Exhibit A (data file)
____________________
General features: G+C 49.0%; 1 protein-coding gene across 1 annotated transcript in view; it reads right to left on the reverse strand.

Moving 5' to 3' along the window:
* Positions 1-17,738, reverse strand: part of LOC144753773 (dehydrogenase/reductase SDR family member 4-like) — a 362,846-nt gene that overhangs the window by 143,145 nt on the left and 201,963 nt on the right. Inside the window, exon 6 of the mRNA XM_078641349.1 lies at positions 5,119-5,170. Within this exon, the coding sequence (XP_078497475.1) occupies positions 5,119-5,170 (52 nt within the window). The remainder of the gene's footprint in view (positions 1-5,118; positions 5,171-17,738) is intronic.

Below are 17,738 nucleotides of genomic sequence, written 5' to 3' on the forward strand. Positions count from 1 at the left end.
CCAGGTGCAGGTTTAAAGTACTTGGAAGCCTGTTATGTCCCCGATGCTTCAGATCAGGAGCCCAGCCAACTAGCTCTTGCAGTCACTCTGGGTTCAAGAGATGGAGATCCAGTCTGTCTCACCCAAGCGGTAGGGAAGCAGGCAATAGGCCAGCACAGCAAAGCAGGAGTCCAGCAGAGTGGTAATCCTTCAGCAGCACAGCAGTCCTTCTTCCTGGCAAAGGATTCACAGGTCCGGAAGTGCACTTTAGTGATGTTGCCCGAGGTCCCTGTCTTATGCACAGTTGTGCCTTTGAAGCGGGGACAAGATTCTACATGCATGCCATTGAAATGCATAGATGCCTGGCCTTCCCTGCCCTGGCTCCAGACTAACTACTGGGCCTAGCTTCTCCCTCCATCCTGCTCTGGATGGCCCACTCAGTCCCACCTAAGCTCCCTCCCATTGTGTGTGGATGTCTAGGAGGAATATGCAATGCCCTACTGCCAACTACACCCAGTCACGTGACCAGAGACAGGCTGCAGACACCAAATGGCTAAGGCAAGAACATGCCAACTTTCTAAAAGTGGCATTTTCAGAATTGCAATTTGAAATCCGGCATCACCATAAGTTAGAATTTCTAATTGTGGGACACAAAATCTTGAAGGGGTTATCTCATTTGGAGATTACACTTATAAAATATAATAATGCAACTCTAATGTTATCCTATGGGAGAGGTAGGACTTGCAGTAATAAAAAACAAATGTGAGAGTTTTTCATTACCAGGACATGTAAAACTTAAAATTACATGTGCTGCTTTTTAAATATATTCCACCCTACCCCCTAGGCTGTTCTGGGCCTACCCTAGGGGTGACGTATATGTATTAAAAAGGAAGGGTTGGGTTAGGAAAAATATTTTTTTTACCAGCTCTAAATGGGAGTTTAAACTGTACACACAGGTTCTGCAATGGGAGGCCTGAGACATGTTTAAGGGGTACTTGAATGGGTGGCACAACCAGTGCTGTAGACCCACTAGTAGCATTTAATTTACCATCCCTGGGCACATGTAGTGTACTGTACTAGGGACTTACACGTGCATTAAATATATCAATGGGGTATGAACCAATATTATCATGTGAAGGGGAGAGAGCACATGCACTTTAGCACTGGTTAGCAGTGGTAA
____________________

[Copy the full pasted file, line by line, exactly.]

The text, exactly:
General features: G+C 49.0%; 1 protein-coding gene across 1 annotated transcript in view; it reads right to left on the reverse strand.

Moving 5' to 3' along the window:
* Positions 1-17,738, reverse strand: part of LOC144753773 (dehydrogenase/reductase SDR family member 4-like) — a 362,846-nt gene that overhangs the window by 143,145 nt on the left and 201,963 nt on the right. Inside the window, exon 6 of the mRNA XM_078641349.1 lies at positions 5,119-5,170. Within this exon, the coding sequence (XP_078497475.1) occupies positions 5,119-5,170 (52 nt within the window). The remainder of the gene's footprint in view (positions 1-5,118; positions 5,171-17,738) is intronic.

Below are 17,738 nucleotides of genomic sequence, written 5' to 3' on the forward strand. Positions count from 1 at the left end.
CCAGGTGCAGGTTTAAAGTACTTGGAAGCCTGTTATGTCCCCGATGCTTCAGATCAGGAGCCCAGCCAACTAGCTCTTGCAGTCACTCTGGGTTCAAGAGATGGAGATCCAGTCTGTCTCACCCAAGCGGTAGGGAAGCAGGCAATAGGCCAGCACAGCAAAGCAGGAGTCCAGCAGAGTGGTAATCCTTCAGCAGCACAGCAGTCCTTCTTCCTGGCAAAGGATTCACAGGTCCGGAAGTGCACTTTAGTGATGTTGCCCGAGGTCCCTGTCTTATGCACAGTTGTGCCTTTGAAGCGGGGACAAGATTCTACATGCATGCCATTGAAATGCATAGATGCCTGGCCTTCCCTGCCCTGGCTCCAGACTAACTACTGGGCCTAGCTTCTCCCTCCATCCTGCTCTGGATGGCCCACTCAGTCCCACCTAAGCTCCCTCCCATTGTGTGTGGATGTCTAGGAGGAATATGCAATGCCCTACTGCCAACTACACCCAGTCACGTGACCAGAGACAGGCTGCAGACACCAAATGGCTAAGGCAAGAACATGCCAACTTTCTAAAAGTGGCATTTTCAGAATTGCAATTTGAAATCCGGCATCACCATAAGTTAGAATTTCTAATTGTGGGACACAAAATCTTGAAGGGGTTATCTCATTTGGAGATTACACTTATAAAATATAATAATGCAACTCTAATGTTATCCTATGGGAGAGGTAGGACTTGCAGTAATAAAAAACAAATGTGAGAGTTTTTCATTACCAGGACATGTAAAACTTAAAATTACATGTGCTGCTTTTTAAATATATTCCACCCTACCCCCTAGGCTGTTCTGGGCCTACCCTAGGGGTGACGTATATGTATTAAAAAGGAAGGGTTGGGTTAGGAAAAATATTTTTTTTACCAGCTCTAAATGGGAGTTTAAACTGTACACACAGGTTCTGCAATGGGAGGCCTGAGACATGTTTAAGGGGTACTTGAATGGGTGGCACAACCAGTGCTGTAGACCCACTAGTAGCATTTAATTTACCATCCCTGGGCACATGTAGTGTACTGTACTAGGGACTTACACGTGCATTAAATATATCAATGGGGTATGAACCAATATTATCATGTGAAGGGGAGAGAGCACATGCACTTTAGCACTGGTTAGCAGTGGTAA